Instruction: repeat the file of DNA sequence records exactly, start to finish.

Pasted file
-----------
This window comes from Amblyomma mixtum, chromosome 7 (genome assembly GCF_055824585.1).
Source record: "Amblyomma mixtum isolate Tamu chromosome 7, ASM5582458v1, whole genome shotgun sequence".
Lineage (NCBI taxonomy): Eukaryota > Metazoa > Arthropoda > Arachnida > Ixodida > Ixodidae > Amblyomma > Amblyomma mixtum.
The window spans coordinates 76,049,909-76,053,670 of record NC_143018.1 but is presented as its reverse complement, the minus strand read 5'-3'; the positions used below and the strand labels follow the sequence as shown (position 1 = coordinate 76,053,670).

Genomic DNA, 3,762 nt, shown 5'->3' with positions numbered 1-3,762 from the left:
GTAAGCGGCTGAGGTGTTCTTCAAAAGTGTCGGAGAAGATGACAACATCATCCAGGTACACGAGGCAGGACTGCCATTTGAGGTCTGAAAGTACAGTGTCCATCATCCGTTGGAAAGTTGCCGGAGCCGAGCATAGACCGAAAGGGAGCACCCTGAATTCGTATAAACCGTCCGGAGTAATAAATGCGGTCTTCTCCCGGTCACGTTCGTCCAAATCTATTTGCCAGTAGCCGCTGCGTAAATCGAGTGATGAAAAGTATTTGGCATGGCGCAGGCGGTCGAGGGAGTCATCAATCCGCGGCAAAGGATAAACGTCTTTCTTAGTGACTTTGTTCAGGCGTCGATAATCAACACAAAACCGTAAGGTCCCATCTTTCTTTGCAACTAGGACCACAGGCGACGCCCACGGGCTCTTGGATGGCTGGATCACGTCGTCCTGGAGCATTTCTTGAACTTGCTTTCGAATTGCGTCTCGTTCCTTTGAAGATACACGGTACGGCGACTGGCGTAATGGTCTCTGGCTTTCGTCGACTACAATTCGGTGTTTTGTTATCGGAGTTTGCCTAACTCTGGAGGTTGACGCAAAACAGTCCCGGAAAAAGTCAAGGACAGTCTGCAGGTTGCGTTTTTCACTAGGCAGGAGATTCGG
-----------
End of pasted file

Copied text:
This window comes from Amblyomma mixtum, chromosome 7 (genome assembly GCF_055824585.1).
Source record: "Amblyomma mixtum isolate Tamu chromosome 7, ASM5582458v1, whole genome shotgun sequence".
Lineage (NCBI taxonomy): Eukaryota > Metazoa > Arthropoda > Arachnida > Ixodida > Ixodidae > Amblyomma > Amblyomma mixtum.
The window spans coordinates 76,049,909-76,053,670 of record NC_143018.1 but is presented as its reverse complement, the minus strand read 5'-3'; the positions used below and the strand labels follow the sequence as shown (position 1 = coordinate 76,053,670).

Genomic DNA, 3,762 nt, shown 5'->3' with positions numbered 1-3,762 from the left:
GTAAGCGGCTGAGGTGTTCTTCAAAAGTGTCGGAGAAGATGACAACATCATCCAGGTACACGAGGCAGGACTGCCATTTGAGGTCTGAAAGTACAGTGTCCATCATCCGTTGGAAAGTTGCCGGAGCCGAGCATAGACCGAAAGGGAGCACCCTGAATTCGTATAAACCGTCCGGAGTAATAAATGCGGTCTTCTCCCGGTCACGTTCGTCCAAATCTATTTGCCAGTAGCCGCTGCGTAAATCGAGTGATGAAAAGTATTTGGCATGGCGCAGGCGGTCGAGGGAGTCATCAATCCGCGGCAAAGGATAAACGTCTTTCTTAGTGACTTTGTTCAGGCGTCGATAATCAACACAAAACCGTAAGGTCCCATCTTTCTTTGCAACTAGGACCACAGGCGACGCCCACGGGCTCTTGGATGGCTGGATCACGTCGTCCTGGAGCATTTCTTGAACTTGCTTTCGAATTGCGTCTCGTTCCTTTGAAGATACACGGTACGGCGACTGGCGTAATGGTCTCTGGCTTTCGTCGACTACAATTCGGTGTTTTGTTATCGGAGTTTGCCTAACTCTGGAGGTTGACGCAAAACAGTCCCGGAAAAAGTCAAGGACAGTCTGCAGGTTGCGTTTTTCACTAGGCAGGAGATTCGG